Quezon's Game (2012)
Raymond Bagatsing as Manuel Quezon
The president as anti-fascist. C’mon, you should really watch Raymond Bagatsing as Quezon adding to the kicking of Hitler’s butt all the way from Malacañang in this damn decent historical slice of a movie.
This is all about the little known account of how Quezon mounted a rescue of the European Jews with his mostly American poker buddies, at a time when the Nazis were about to cart them off to the ghettoes in the late 1930s Germany. That he succeeded in his crusade is a fact that should be more than mere filigree in history. In fact, Manila received 30 German Jewish refugee families from Shanghai (through Quezon’s allies), which eventually rescued 1300 refugees between 1937 and 1941.
Bagatsing bringing gravitas to a story that calls for the arguments of moral conscience to play into the political arena is a hands down winner. The movie’s proceedings are carved from the bones of historic melodrama, soaked in period, and conjuring the atmosphere of the Philippine Commonwealth era with idyllic splendor. While it’s not a perfect movie, with confusing color-grading and some in the supporting cast seemingly phoning in their performances, it’s a well-written and better than average cohesion of plot and conflict that’s enjoyable as it is noble in its intent—no surprise, as it was directed and written by Matthew Rosen a British Jew.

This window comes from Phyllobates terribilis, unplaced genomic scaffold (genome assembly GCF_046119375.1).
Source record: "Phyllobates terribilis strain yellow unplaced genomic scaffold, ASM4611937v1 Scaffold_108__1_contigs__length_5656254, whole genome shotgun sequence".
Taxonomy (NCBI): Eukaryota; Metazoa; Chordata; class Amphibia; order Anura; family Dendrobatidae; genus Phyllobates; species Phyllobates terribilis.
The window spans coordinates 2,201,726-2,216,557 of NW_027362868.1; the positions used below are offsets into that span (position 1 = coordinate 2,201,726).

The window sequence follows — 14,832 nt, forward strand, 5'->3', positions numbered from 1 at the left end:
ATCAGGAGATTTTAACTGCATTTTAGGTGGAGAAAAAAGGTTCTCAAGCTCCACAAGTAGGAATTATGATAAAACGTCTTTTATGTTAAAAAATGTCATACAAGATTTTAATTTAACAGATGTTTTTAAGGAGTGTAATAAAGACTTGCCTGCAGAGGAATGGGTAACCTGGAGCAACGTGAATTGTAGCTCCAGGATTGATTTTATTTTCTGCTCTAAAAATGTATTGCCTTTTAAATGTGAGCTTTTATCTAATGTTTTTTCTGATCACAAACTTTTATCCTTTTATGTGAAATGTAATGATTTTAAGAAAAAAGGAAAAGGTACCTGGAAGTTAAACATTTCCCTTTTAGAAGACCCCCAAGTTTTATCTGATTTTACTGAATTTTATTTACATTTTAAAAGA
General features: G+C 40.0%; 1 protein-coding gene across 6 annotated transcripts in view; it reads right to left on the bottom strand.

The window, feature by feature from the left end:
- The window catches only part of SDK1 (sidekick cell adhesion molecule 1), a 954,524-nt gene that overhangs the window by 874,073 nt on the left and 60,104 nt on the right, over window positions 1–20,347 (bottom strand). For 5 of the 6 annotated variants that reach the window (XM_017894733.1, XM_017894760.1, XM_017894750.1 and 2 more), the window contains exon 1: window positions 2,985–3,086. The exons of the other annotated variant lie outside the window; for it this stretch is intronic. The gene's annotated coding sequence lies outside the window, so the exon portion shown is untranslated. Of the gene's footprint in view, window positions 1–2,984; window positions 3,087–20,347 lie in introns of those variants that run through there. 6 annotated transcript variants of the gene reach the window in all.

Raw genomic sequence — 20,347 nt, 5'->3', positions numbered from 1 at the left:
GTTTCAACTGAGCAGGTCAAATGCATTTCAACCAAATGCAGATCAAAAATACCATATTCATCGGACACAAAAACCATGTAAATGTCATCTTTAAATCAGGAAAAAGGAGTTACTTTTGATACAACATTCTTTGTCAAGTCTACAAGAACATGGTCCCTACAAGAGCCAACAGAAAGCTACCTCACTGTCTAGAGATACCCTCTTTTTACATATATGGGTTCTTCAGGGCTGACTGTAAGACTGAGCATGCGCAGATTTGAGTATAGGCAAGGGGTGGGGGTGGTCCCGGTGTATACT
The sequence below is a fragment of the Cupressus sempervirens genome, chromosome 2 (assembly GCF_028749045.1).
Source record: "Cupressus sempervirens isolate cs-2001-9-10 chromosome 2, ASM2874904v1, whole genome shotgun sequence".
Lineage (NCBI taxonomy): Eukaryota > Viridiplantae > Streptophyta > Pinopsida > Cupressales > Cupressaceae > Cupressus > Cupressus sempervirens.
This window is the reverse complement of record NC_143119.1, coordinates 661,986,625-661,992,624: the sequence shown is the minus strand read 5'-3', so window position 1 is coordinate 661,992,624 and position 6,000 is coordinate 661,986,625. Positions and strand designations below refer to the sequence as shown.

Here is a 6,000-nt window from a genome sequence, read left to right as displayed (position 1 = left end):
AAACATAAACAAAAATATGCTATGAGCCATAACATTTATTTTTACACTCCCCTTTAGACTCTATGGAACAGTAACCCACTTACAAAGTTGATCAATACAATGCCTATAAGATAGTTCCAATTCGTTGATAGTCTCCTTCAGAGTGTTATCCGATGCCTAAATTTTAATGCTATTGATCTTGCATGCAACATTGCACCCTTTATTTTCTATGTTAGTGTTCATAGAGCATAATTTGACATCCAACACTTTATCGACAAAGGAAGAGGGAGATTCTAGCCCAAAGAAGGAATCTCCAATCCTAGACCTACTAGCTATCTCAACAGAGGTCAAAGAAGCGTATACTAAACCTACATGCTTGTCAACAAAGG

Exchanges of dialogue like the ones below can give you moments of legit Pinoy pride…
"There's a difference between an American who believes in segregation and a Nazi," said one American to Quezon.
To which Quezon replied: "Not to a Filipino."
Or the one where Quezon is about to send off his VP Sergio Osmeña to Washington, not just to lower their excise tax but also to whisper in the ears of the right people and try to expedite Philippine independence. Quezon asks Osmeña to do him a favor and tells him to try to use one of the toilets in the White House. He then proceeds to give the VP what the precise reply of their current masters would be, where they would direct him to piss: in an out of the way shadowy area, behind the stairs where the blacks take a leak. “They will tell you to use another lavatory, because theirs cannot be used by ‘coloreds.’” To which Osmeña laughed: “But I am not a negro, Manuel!” And Quezon replies that it doesn’t say “negroes,” it says “coloreds.”
To Quezon, Filipinos may get better treatment better than the blacks because we have votes as a Commonwealth of the USA, but we are not thought of as equals. That’s a president right there, right?